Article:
Professor William Carroll AM has provided the below advice for the MSWA community. Professor Carroll is an MSWA Board Member, leading national and global neurologist, former president of the Australian and New Zealand Association of Neurologists and current president of the World Federation of Neurology.
The current number one health priority around the world is the rapid and efficient roll out of an effective vaccine(s) for the COVID-19 pandemic. Based on known risk factors for complications and mortality from the virus several priority groups have been identified for the roll-out of vaccination programs, but this is also heavily influenced by service delivery factors (e.g. healthcare workers).
Evidence shows that people with MS (PwMS) are no more likely to develop COVID-19 or its complications, including those on treatment, (with the possible exception of those on ocrelizumab who may be at very slightly increased risk of complications but not death). Those with higher levels of disability (such as advanced progressive MS) may be at increased risk of complications from COVID-19.
The overall mortality from COVID-19 in Australia is consistent with other parts of the world at 3.2% (as at 8 January 2021). This means that on average three out of every 100 that might contract COVID-19 would not survive. Although infection rates in Australia and New Zealand remain very low, recent outbreaks (mostly related to quarantine breaches) have shown that further cases are inevitable.
Nine vaccines have now been formally tested in Phase III clinical trials in adults, have been approved in some parts of the world and have proven to be highly effective and very safe.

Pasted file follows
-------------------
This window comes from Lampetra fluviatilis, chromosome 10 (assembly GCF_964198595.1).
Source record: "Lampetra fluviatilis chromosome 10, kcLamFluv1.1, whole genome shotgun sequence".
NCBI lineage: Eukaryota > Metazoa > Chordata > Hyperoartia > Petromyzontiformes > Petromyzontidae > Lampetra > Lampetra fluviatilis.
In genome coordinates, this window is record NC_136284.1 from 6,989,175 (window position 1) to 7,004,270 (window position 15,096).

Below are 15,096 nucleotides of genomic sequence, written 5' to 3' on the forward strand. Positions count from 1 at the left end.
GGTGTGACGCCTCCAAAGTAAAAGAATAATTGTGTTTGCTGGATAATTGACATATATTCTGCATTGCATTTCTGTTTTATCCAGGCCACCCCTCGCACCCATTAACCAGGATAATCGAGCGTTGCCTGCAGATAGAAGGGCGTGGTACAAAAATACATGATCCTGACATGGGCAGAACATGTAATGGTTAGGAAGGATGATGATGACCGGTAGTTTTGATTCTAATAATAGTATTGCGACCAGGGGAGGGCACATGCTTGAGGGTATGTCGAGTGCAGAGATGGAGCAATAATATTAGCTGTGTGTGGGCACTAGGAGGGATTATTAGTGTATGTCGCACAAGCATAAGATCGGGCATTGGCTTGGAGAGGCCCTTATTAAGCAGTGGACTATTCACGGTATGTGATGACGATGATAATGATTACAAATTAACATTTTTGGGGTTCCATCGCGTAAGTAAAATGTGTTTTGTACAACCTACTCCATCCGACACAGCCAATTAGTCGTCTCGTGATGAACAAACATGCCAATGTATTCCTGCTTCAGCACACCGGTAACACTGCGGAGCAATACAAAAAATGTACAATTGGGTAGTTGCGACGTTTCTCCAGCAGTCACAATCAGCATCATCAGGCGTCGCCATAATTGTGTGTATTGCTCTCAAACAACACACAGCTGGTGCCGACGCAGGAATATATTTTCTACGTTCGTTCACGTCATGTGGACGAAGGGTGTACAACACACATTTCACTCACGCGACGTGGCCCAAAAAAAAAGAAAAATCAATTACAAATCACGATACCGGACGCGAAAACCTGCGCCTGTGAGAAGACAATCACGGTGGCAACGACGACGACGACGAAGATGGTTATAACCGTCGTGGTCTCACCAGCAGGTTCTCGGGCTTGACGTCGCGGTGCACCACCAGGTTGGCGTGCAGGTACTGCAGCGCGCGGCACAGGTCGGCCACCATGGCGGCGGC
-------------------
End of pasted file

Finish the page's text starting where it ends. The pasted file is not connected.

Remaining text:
Of the three vaccines currently available in the US/EU/UK, two are being organised for distribution in Australia starting mid-February 2021. These are the Pfizer/BioNTech mRNA vaccine and the AstraZeneca or Oxford vaccine.
Frequently asked questions
As a PwMS should I have the COVID-19 vaccination?
It is currently recommended that everyone over the age of 18 years should be vaccinated against COVID-19. There is no specific data relating to the administration of any of the vaccines to PwMS, but studies in the US and EU are being conducted concurrently. However, there is no theoretical reason why any of the currently available vaccines destined for Australia will pose any particular risk to PwMS. The risks of COVID-19 are very real, are higher in PwMS with higher levels of disability, and far outweigh any conceivable risk from the vaccines.
Could the vaccine trigger a relapse of my MS?
There is currently no evidence to suggest that this might be the case. All of the vaccines can produce side effects that include fever and fatigue. Fever can on rare occasions cause a re-emergence of previous MS symptoms (a so-called “pseudo-relapse”) but it is widely thought that this only lasts as long as the fever is present (usually less than 24 hours) and does not imply any new inflammation or damage to the nervous system. Similarly, fatigue to vaccination can be similar to MS-related fatigue, but this should be only temporary.